Updated June 23, 2023

## Overview Of Standard Deviation in R

Standard deviation in R is a statistic that measures the amount of dispersion or variation of a set of values; generally, it is used when dealing with values where we have to find the difference between the values and the mean.

Mathematical formula of standard deviation:

Where,

**S:**Sample standard deviation.**N:**Number of observations.**xi:**Observed value of the sample item.**x̅:**Mean value of the observation.

### How to Calculate Standard Deviation?

The steps to calculate Standard deviation are:

**Step 1:**Calculate the mean of all the observations.**Step 2:**Then, for each observation, subtract the mean and double the value of it (Square it).**Step 3:**We got some values after deducting the mean from the observation and do the summation of all of them.**Step 4:**Divide the summation with the number of words minus 1.

You will get the standard deviation as a result after completing 4 steps.

### Examples with Steps of Standard Deviation

Let’s take an example and follow these steps.

#### Example #1

The data set looks like this,

4,8,9,4,7,5,2,3,6,8,1,8,2,6,9,4,7,4,8,2

**Step 1:** Calculate the mean of all the observations,

- Mean = (4 + 8 + 9 + 4 + 7 + 5 + 2 + 3 + 6 + 8 + 1 + 8 + 2 + 6 + 9 + 4 + 7 + 4 + 8 + 2) / 20
- Mean = 107/20
- Mean =
**5.35**

**Step 2:** For each observation, subtract the mean; we will put it in tabular form for convenience,

Double the value of the column second (Observation – Mean)^2.

**Step 3:** Summation all the values present in the above column.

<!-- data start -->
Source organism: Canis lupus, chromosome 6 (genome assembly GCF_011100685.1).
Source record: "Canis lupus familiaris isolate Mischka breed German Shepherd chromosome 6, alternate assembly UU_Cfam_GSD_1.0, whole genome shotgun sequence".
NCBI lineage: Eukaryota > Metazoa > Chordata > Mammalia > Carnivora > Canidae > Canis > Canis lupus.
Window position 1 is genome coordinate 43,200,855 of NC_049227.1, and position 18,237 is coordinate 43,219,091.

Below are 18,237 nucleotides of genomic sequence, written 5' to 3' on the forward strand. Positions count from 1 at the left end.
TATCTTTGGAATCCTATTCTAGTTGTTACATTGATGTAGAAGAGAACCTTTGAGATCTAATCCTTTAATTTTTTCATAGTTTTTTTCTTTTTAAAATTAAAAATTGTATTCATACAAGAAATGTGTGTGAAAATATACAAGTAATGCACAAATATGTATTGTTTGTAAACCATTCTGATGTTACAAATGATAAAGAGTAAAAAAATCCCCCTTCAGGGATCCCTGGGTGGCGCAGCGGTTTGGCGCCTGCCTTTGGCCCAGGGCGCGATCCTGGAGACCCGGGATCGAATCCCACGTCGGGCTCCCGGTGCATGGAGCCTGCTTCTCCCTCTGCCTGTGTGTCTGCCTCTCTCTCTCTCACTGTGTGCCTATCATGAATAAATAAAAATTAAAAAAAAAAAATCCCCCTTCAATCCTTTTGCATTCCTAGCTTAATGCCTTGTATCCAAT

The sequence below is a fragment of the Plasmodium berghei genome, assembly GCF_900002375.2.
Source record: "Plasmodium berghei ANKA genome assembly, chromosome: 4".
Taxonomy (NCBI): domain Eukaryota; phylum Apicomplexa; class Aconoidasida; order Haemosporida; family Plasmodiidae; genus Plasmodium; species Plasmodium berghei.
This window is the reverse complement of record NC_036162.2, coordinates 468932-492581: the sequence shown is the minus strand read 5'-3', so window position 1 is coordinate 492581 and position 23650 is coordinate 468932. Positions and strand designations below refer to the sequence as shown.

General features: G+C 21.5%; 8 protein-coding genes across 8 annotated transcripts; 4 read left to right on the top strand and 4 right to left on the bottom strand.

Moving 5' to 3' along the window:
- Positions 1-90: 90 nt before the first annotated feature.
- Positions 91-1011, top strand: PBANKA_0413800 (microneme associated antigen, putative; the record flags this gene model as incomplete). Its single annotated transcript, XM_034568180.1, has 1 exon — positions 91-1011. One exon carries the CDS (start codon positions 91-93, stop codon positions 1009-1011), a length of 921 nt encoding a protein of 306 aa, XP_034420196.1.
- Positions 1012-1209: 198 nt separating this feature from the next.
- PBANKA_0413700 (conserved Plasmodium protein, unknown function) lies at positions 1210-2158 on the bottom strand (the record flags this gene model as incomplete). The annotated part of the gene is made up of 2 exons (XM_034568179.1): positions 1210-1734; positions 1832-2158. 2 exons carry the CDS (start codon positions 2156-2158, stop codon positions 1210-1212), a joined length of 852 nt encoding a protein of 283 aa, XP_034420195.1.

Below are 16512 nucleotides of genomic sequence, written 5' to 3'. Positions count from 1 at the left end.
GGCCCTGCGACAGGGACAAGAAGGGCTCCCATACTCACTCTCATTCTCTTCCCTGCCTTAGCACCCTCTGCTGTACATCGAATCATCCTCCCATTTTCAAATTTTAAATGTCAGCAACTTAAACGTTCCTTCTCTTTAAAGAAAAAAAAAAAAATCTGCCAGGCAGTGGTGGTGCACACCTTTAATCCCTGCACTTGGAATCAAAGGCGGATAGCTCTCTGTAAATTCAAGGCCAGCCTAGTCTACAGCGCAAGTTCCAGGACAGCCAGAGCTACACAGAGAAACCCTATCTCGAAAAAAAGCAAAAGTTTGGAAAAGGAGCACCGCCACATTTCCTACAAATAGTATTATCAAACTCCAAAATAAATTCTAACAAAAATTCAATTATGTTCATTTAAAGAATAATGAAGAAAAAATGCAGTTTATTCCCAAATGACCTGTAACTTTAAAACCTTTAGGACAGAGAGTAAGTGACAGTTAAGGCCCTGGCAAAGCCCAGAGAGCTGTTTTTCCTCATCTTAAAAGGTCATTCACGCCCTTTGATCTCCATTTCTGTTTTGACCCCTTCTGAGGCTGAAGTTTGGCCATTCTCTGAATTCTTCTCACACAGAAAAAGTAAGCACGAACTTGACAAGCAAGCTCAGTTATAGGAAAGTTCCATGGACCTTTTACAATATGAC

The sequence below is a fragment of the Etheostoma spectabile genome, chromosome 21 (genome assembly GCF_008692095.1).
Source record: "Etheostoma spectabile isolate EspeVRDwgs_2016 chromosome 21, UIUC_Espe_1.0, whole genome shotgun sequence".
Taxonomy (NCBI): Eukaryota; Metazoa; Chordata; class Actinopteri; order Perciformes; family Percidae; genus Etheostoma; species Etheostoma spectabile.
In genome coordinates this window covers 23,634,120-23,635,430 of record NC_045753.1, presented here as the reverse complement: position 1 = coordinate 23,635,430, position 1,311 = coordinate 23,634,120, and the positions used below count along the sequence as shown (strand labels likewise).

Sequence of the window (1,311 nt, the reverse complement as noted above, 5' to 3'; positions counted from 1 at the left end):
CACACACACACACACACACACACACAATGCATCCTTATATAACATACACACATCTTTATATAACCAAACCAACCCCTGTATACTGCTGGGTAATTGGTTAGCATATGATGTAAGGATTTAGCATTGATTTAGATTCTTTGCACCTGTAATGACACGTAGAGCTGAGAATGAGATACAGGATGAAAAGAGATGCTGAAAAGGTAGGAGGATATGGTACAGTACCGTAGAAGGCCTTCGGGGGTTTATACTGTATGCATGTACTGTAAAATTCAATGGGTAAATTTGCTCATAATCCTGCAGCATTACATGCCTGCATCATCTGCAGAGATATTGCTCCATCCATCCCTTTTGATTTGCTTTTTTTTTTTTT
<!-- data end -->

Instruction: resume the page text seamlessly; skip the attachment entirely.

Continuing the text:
1.8225 + 7.0225 + 13.3225 + 1.8225 + 2.7225 + 0.1225 + 11.2225 + 5.5225 + 0.4225 + 7.0225 + 18.9225 + 7.0225 + 11.2225 + 0.4225+13.3225 + 1.8225 + 2.7225 + 1.8225 + 7.0225 + 11.2225 = **126.55**

**Step 4:** We will calculate the Standard deviation by dividing summation by the number of observations minus 1, and we will square root the result.

Standard Deviation = (126.55/19)^0.5 = **2.58079**

#### Example #2

Now we will look into some other examples with different datasets. In this example, we have two columns. In one column, we assigned some alphabetic codes to the people; in the next column, we have the age of those sets of people.

**Step 1:** We will upload the Excel file in R. Here, we will use the read.csv function because our Excel file is in csv format. Suppose this table is in Excel, so how this will work in Rstudio, we will discuss this step by step. The name of the Excel file is “alphabetic code.”

The function for the same looks like this,

`SD_age = read.csv("alphabetic code.csv")`

**Step 2:** Calculate the standard deviation from the Excel file. As we can see, that 2 column contains a numeric value. We will run our code on that column specifically,

In R, the syntax for Standard Deviation looks like this:

`standard_deviation_age = sd(SD_age)`

standard_deviation_age

The output of the codes provides us with the Standard deviation of the dataset. The standard deviation of the age is **15.52926**.

### Methods of Standard Deviation in R

Multiple methods exist to calculate Standard deviation in R. We will discuss one long and very short process.

#### 1. Long Method

This method will incorporate the same steps we did earlier in this article; the only difference now is we will use R commands.

**Step 1:** Calculate the mean of all the observations.